May 15, 2024

The Bureau of Meteorology has moved to a La Niña Watch.

A spokesperson said on Tuesday that while conditions in the tropical Pacific Ocean were currently neutral, there were some signs that a La Niña may form in the Pacific Ocean later in 2024.

It was important to note, however, it was just as likely the tropical Pacific Ocean would remain neutral.

Moving to La Niña watch does not mean the Bureau is declaring that a La Niña event is under way.

BOM climate manager Dr Karl Braganza said rainfall and temperature forecasts were not based on the status of the El Niño–Southern Oscillation outlook.

“The best guidance for future rainfall or temperature forecasts is the Bureau’s long-range forecast,” Dr Braganza said.

“The long-range forecast for June to August is showing an increased chance of above-average rainfall for parts of eastern Australia and parts of Western Australia and South Australia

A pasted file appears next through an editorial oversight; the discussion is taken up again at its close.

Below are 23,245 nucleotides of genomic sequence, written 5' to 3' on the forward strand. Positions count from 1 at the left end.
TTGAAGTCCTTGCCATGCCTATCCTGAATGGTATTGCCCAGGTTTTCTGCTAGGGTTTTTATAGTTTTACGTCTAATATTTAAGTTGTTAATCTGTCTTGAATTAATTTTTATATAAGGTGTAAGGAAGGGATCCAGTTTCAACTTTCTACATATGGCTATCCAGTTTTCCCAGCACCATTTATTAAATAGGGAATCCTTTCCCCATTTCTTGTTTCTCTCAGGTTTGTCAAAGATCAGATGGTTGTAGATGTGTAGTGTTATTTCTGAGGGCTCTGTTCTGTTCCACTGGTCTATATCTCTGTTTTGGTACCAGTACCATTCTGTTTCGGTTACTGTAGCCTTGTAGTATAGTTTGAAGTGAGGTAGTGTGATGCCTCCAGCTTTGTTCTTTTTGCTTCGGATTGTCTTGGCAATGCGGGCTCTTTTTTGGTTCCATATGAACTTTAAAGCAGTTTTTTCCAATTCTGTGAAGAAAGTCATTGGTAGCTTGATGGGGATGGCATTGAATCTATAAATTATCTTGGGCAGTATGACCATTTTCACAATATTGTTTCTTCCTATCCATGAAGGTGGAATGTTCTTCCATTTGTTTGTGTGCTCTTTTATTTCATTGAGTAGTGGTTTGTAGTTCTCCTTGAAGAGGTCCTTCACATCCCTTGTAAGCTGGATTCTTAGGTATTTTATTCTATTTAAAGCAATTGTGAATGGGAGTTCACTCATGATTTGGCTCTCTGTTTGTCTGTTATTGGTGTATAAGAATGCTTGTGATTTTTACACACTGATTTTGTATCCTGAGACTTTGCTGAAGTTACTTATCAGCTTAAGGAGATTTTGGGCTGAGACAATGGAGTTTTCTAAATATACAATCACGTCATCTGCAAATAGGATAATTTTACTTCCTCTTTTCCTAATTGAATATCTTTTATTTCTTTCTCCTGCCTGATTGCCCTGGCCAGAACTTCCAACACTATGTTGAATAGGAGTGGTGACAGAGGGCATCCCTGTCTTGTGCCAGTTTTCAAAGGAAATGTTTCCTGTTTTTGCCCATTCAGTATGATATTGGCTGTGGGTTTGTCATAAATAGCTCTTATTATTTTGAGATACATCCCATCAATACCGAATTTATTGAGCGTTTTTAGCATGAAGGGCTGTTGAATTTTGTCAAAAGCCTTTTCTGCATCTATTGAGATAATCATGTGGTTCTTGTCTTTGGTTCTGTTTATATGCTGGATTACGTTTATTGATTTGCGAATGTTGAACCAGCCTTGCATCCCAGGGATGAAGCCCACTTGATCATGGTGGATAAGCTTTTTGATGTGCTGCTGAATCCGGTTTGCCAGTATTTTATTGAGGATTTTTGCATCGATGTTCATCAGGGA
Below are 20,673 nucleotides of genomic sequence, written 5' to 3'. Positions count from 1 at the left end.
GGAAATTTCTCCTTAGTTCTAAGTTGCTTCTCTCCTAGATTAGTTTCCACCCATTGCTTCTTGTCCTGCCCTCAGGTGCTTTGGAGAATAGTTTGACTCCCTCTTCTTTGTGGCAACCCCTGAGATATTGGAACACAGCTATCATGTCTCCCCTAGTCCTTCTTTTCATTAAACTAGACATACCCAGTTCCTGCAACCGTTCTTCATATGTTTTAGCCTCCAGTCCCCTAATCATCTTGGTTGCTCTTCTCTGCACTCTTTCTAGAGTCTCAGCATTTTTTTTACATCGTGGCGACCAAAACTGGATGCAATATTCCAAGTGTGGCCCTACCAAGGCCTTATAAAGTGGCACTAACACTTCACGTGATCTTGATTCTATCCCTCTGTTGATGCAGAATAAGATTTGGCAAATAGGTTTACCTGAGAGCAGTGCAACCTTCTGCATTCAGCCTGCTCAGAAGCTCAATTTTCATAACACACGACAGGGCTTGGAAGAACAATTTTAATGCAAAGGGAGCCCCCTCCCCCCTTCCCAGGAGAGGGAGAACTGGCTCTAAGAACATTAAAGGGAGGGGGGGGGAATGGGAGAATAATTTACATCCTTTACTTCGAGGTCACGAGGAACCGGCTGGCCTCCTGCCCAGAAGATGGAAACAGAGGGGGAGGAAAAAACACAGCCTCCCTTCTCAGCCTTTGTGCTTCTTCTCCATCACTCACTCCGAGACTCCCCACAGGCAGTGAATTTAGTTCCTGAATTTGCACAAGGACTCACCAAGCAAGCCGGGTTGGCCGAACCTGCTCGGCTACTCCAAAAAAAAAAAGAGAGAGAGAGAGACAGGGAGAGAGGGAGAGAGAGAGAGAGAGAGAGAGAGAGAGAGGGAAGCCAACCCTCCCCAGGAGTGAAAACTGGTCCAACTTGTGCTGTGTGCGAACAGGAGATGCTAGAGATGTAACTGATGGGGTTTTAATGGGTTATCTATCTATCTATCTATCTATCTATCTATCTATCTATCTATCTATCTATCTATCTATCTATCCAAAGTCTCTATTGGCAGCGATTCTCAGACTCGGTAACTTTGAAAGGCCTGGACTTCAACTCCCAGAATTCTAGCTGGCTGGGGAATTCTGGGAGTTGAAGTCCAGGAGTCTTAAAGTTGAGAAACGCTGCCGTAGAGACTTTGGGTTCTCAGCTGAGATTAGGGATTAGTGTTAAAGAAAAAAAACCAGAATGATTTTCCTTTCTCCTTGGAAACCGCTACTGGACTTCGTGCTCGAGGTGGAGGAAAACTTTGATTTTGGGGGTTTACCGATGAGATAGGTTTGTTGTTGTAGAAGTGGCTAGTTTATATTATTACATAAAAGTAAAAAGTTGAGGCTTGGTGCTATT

“There are roughly equal chances of above or below median rainfall for most of eastern Australia, including much of Queensland, NSW, Victoria and Tasmania.”

June to August maximum and minimum temperatures were very likely to be above median across all States and Territories.

The Bureau’s long-range forecast winter outlook would be released at the end of May, while the Spring and Summer outlooks would be released later in the year.

La Niña, along with El Niño, is part of a natural climate cycle known as the El Niño-Southern Oscillation (ENSO).


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